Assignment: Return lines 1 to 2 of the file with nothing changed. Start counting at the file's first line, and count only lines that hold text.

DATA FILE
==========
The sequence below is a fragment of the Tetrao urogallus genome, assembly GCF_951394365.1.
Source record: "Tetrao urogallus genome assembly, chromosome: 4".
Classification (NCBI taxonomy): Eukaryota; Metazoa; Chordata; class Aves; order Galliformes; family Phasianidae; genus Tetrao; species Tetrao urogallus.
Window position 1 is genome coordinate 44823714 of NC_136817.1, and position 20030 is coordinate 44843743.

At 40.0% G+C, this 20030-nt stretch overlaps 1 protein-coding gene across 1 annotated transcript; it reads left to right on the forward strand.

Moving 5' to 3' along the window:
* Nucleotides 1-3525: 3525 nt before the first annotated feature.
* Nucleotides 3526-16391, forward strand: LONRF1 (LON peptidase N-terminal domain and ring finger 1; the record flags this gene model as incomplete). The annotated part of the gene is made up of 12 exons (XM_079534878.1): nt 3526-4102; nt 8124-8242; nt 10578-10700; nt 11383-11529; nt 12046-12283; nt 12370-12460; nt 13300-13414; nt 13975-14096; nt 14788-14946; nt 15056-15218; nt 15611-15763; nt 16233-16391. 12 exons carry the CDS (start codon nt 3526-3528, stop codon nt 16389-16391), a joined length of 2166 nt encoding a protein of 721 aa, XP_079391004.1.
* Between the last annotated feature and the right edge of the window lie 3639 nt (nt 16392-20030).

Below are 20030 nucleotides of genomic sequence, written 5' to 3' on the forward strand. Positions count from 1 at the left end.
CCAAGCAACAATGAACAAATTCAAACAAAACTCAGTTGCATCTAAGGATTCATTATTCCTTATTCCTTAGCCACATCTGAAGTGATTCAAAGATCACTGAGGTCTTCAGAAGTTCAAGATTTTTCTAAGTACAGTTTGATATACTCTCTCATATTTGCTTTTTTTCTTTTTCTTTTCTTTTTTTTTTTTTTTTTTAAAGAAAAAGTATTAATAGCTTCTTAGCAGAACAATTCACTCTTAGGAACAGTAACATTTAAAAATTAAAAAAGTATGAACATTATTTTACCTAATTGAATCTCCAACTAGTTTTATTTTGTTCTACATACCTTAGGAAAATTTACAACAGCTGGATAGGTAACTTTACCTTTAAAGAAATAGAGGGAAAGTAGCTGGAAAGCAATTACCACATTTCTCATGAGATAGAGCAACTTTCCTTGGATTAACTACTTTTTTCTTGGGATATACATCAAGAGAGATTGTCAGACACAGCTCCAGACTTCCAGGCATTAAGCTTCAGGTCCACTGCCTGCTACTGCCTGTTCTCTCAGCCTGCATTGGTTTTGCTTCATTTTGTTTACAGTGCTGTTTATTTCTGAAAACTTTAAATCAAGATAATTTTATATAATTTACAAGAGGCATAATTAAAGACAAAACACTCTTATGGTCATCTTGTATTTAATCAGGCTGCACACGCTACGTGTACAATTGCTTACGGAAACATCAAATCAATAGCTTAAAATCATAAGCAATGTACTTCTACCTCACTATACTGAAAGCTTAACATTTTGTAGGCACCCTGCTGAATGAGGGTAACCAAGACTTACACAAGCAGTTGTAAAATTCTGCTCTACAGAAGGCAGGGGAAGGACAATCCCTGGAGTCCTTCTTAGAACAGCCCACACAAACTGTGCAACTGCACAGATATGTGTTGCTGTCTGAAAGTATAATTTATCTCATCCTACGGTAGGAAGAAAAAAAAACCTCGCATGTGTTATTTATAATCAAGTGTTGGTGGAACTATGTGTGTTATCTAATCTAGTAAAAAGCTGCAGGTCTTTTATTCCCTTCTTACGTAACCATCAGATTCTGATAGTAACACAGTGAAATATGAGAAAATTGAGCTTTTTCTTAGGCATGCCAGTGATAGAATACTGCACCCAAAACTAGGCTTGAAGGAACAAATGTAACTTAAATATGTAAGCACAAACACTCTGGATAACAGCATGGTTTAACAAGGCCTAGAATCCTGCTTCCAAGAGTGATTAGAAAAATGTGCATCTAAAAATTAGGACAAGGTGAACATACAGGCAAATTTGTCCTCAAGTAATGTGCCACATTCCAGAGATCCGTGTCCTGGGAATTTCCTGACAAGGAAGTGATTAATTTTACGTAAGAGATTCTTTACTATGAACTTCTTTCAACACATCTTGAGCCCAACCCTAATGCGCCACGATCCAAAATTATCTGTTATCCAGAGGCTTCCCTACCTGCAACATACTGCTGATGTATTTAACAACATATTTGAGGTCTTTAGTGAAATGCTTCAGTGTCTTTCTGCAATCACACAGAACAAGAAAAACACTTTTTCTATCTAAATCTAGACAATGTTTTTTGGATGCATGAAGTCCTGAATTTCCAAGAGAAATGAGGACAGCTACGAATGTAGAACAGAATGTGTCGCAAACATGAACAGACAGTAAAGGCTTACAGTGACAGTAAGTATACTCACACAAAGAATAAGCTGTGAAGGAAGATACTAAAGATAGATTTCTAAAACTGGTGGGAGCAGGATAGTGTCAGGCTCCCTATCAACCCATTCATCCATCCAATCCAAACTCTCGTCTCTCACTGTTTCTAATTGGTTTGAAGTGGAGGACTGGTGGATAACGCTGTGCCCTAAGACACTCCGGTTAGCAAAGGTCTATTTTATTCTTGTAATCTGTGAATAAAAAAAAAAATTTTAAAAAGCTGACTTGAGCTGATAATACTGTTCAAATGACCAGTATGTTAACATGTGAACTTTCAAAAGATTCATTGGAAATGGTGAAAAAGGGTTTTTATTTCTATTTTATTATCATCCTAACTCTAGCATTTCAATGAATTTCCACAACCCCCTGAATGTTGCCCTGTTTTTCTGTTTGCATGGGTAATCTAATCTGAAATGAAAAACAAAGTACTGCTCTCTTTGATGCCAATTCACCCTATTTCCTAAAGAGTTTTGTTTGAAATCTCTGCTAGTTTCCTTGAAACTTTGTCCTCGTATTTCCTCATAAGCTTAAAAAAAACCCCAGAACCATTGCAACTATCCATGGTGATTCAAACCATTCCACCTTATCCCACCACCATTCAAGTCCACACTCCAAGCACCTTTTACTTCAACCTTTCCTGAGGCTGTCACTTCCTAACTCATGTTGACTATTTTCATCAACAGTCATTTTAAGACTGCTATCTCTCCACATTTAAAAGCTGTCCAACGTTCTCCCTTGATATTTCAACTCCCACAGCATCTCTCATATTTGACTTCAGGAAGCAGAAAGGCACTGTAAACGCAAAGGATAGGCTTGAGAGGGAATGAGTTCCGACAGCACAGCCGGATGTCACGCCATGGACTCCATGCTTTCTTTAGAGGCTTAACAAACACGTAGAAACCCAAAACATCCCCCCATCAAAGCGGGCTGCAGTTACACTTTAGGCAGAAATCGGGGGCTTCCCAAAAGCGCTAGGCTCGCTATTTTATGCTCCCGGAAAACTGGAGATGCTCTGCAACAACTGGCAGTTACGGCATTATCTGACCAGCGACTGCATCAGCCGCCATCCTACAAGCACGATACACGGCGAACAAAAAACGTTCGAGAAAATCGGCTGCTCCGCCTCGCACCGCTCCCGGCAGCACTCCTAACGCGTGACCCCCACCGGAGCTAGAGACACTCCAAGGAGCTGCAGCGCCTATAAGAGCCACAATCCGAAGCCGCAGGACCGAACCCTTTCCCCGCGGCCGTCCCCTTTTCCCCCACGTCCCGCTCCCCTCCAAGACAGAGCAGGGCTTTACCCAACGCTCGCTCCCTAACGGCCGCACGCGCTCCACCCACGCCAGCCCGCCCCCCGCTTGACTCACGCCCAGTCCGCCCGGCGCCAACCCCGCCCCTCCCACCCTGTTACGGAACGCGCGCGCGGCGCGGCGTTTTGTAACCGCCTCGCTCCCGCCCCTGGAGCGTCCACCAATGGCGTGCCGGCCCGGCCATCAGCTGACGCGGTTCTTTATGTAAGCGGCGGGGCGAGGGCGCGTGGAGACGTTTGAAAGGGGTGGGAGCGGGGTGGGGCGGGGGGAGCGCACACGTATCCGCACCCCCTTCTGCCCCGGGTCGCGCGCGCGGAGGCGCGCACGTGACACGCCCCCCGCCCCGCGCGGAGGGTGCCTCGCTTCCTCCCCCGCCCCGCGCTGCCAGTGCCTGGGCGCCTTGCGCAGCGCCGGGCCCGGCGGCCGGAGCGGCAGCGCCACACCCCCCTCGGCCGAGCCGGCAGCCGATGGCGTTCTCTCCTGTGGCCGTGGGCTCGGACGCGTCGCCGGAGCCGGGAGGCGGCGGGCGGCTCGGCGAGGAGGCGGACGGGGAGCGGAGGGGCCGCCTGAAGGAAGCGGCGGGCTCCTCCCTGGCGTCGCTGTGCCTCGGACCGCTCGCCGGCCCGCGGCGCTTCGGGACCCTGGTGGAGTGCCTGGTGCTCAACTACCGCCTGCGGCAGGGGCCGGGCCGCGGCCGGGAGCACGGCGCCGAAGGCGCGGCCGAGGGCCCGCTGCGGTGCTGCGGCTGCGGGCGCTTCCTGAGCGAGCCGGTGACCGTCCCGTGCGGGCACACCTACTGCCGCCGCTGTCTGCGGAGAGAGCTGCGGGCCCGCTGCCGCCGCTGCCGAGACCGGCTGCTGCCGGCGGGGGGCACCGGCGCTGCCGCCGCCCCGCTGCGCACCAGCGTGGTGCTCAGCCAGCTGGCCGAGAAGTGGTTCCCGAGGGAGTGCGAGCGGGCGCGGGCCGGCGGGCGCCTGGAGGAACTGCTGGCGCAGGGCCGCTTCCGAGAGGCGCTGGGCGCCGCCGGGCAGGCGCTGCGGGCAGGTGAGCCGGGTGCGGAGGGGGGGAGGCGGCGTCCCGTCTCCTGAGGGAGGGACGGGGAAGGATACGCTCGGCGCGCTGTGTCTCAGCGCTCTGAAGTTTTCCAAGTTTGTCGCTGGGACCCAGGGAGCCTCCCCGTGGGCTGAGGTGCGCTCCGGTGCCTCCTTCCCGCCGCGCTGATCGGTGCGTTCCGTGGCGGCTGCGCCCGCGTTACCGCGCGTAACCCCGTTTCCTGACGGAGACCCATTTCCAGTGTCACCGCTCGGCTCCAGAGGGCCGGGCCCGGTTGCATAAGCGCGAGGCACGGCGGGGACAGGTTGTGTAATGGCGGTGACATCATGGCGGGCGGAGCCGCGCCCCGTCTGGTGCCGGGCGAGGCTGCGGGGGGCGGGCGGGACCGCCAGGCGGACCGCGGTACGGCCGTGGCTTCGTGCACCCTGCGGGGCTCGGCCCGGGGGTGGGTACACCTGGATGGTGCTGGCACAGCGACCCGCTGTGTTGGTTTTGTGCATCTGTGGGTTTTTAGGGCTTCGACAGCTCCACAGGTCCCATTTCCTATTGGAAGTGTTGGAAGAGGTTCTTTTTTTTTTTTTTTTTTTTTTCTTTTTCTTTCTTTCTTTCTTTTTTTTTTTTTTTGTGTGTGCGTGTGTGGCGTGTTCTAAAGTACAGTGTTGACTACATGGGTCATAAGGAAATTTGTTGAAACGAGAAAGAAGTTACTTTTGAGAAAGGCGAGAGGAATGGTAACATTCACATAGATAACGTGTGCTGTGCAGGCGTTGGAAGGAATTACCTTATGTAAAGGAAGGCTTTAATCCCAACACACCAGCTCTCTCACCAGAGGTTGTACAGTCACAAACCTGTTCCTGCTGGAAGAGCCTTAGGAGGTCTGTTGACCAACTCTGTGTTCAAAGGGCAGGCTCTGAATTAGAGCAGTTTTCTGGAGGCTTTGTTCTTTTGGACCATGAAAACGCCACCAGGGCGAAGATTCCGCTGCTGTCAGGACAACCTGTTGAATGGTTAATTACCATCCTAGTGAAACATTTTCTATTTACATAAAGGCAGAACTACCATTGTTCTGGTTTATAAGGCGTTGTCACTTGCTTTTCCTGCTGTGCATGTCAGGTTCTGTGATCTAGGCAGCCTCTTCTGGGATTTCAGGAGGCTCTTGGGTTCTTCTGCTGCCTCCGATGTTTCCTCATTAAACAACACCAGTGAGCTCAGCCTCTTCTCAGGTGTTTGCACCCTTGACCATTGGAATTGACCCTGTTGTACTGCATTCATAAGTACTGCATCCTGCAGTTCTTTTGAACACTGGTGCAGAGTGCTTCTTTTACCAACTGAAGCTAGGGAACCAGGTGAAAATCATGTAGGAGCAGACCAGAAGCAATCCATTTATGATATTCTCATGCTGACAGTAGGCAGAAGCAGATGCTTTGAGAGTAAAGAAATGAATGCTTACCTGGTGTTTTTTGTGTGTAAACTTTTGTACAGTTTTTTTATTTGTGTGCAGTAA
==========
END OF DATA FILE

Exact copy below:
The sequence below is a fragment of the Tetrao urogallus genome, assembly GCF_951394365.1.
Source record: "Tetrao urogallus genome assembly, chromosome: 4".